In a study at a five-hospital system with 17 departments, 253 nurses who perceived that their nurse managers had a higher servant leadership orientation demonstrated significantly greater job satisfaction.

Source: Jenkins & Stewart, "The importance of a servant leader orientation," Health Care Management Review, 2010

Reason No. 6: The Jason's Deli Study.

University of Illinois at Chicago recently conducted a Servant Leadership study of 961 employees at 71 Jason's Deli restaurants in 10 metropolitan areas in the U.S.

The research reveals when bosses act as servants to their employees, it's good for business. Measurable increases in key business metrics like job performance (6 percent), customer service (8 percent) and employee retention (50 percent) were observed.

Research co-author Sandy Wayne, Ph.D., explains the benefits of Servant Leadership as much more than a nice thing to do for your employees; it's good for the bottom line. [video length: 0:44]

Reason No. 7: Because these successful organizations operate as servant leadership cultures.

Research has identified these high-performing and profitable organizations as being servant-led:

  • Chick-fil-A
  • Home Depot
  • U.S. Marine Corps
  • UPS
  • Ritz Carlton
  • Room & Board
  • Whole Foods
  • Starbucks
  • Southwest Airlines
  • Levy Restaurants
  • San Antonio Spurs
  • TSYS

Source: Washington Post, 2013.

Reason No. 8: The incredible turnaround of Popeye's Louisiana Kitchen.

Popeye's Louisiana Kitchen, a global restaurant chain, has an incredible story documented in their CEO's latest book, Dare to Serve, where Cheryl Bachelder talks about how they went from being a company on the brink of disaster to one experiencing tremendous growth by every measure including profitability, expansion and customer satisfaction, all because the leaders decided to flip a switch, and become intentional servant-leaders.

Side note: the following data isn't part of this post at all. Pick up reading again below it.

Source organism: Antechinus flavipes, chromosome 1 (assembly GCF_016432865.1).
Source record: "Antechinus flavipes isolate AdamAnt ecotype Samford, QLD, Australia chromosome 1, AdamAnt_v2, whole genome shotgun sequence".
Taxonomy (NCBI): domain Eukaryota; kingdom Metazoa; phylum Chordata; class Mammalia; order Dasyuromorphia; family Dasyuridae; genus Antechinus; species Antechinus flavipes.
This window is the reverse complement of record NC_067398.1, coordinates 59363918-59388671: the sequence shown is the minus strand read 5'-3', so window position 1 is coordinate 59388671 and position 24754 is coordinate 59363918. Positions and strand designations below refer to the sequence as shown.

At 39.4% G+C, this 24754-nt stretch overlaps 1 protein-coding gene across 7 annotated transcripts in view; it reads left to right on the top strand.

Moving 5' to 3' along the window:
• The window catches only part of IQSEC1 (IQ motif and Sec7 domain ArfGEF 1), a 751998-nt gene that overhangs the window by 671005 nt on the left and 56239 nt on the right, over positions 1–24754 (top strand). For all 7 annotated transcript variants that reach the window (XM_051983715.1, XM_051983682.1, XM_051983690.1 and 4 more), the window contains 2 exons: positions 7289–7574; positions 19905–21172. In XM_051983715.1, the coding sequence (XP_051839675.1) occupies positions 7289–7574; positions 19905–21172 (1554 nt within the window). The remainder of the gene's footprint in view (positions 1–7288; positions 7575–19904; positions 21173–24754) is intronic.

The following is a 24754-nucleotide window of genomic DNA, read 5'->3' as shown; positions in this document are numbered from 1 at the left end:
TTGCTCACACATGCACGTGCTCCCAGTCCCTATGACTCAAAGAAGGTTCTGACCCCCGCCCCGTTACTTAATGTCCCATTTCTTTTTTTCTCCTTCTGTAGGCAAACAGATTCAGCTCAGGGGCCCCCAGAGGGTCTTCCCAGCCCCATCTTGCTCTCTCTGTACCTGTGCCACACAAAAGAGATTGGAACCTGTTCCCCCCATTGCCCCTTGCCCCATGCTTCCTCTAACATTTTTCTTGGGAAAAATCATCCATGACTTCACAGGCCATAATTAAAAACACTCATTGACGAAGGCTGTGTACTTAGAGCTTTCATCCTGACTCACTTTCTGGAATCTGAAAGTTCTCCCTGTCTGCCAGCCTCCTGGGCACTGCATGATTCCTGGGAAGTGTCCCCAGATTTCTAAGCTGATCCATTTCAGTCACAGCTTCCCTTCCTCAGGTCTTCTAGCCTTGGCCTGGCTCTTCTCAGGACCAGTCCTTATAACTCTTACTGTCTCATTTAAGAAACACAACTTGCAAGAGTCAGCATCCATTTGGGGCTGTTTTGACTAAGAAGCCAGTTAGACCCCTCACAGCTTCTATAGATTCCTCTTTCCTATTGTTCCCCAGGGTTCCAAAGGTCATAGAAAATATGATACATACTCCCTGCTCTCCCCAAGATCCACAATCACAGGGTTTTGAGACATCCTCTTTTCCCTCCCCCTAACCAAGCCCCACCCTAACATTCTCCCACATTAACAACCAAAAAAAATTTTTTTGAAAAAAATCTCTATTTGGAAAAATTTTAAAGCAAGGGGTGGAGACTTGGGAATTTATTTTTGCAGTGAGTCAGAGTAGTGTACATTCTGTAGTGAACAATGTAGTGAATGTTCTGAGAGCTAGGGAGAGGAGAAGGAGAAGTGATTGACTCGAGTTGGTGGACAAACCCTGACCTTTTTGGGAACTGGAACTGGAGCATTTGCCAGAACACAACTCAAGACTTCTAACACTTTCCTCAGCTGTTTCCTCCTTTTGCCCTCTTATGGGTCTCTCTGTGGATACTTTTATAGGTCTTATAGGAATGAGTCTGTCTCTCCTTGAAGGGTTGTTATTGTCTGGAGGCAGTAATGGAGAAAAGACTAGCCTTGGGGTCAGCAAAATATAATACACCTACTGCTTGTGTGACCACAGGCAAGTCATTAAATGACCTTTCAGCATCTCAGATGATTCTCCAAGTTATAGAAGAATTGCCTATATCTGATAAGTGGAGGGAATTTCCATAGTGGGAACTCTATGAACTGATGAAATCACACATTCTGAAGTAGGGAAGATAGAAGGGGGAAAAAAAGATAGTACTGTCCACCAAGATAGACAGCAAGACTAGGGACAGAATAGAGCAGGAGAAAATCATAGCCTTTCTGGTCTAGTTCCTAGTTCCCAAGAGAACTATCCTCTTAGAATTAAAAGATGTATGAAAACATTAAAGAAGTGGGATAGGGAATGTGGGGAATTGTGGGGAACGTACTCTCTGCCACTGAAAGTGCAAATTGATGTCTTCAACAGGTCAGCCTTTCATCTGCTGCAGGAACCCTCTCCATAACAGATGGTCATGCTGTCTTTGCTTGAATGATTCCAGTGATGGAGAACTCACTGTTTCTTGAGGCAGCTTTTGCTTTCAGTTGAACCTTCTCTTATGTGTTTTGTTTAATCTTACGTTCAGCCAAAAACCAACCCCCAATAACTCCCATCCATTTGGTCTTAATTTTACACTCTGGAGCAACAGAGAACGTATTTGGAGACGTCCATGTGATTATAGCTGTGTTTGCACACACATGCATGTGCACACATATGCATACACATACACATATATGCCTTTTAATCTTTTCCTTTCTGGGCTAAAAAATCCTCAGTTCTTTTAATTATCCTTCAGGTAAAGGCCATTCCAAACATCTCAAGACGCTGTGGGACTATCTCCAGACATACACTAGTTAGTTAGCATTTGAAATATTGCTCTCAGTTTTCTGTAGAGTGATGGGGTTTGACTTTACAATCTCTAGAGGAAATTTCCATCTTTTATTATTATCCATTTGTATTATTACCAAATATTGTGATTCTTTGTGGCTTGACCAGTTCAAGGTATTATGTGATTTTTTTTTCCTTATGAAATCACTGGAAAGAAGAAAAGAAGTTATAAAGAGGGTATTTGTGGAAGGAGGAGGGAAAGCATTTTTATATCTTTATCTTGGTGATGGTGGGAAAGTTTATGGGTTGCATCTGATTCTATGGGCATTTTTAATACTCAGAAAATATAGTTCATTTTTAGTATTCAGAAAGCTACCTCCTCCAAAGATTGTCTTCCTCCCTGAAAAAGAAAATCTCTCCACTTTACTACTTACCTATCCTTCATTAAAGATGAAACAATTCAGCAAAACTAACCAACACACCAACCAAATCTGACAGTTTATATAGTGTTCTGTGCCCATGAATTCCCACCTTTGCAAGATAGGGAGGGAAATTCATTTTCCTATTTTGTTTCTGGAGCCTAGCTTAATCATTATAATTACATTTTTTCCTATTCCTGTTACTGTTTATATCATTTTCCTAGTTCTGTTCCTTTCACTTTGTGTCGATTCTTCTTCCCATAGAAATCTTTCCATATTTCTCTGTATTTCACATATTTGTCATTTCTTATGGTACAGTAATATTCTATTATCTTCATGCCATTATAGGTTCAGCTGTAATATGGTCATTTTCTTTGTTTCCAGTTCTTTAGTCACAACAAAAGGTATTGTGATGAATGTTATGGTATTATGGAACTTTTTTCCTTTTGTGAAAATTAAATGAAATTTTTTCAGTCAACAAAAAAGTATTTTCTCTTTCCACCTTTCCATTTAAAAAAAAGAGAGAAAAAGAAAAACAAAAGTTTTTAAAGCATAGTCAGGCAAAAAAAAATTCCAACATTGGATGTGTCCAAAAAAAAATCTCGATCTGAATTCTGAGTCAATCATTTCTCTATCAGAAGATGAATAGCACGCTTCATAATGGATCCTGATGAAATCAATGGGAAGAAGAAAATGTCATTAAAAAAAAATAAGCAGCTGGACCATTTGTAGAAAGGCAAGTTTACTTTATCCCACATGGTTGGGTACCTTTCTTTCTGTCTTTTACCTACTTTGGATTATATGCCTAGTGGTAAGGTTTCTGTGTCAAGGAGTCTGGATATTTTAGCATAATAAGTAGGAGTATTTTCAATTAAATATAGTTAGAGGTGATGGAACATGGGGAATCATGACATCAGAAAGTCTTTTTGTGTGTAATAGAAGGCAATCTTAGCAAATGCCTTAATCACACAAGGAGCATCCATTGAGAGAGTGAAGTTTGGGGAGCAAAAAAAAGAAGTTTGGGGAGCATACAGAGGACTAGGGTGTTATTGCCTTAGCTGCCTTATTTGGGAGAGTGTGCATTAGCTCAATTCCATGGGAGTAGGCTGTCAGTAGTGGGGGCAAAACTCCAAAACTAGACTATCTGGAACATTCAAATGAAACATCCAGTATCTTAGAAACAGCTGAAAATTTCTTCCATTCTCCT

Here's Bachelder at the 2013 Servant Leadership Institute Winter Conference Panel explaining, rather humorously, how financial performance stems from a servant leadership culture. [video length: 1:14]

Reason No. 9: Datron World Communication

In 2004, Art Barter, head of Datron World Communications, purchased the company for $10 million and turned it into a $200 million company in just five years by inverting it from a traditional model of leadership to a servant leadership model.

In this 2014 video clip (you'll want to fast forward to 4:00 for the hard numbers), Ben Lichtenwalner, editor of Modern Servant Leader interviews Barter about Datron's incredible transformation. You can also find Datron's story of success in the book, The Art of Servant Leadership.

Reason No. 10: Servant leadership companies outperformed Good to Great companies!

Researchers compared the companies made famous by Jim Collin's seminal classic, Good to Great, with companies that have been applying servant leadership principles.

The research was based on the metrics Collins used to evaluate the financial performance of his eleven publicly traded "good to great" companies. They are: Fannie Mae, Circuit City, Nucor, Kroger, Walgreens, Wells Fargo, Altria Group, Gillette, Pitney Bowes, Kimberly Clark, Abbott Laboratories.

Those companies were compared with eleven publicly-traded companies that are frequently cited in the literature as having servant leadership cultures:

  • Toro Company
  • Southwest Airlines
  • Starbucks
  • AFLAC
  • Men's Wearhouse
  • Synovus Financial
  • Herman Miller
  • ServiceMasters
  • Marriott International
  • FedEx
  • Medtronic

The comparison focused on the ten-year period ending in 2005. Researchers found that during those years, stocks from the five hundred largest public companies (i.e., Standard & Poors 500) averaged a 10.8 percent pre-tax portfolio return.

The eleven companies studies by Collins averaged a 17.5 percent return. However, the servant-led companies' returns averaged 24.2 percent! This concluded that servant-led companies are even "better than great."

Source: You can find this study published in James Sipe and Don Frick's book, Seven Pillars of Servant Leadership: Practicing the Wisdom of Leading by Serving (Paulist Press, 2009)

My Closing Thoughts

Angela Ahrendts, senior vice president of retail and online stores at at Apple, said it best with this quote:

"Everyone talks about building a relationship with your customer. I think you build one with your employees first."

I close with a question: How you have demonstrated servant leadership traits that has translated to your own success?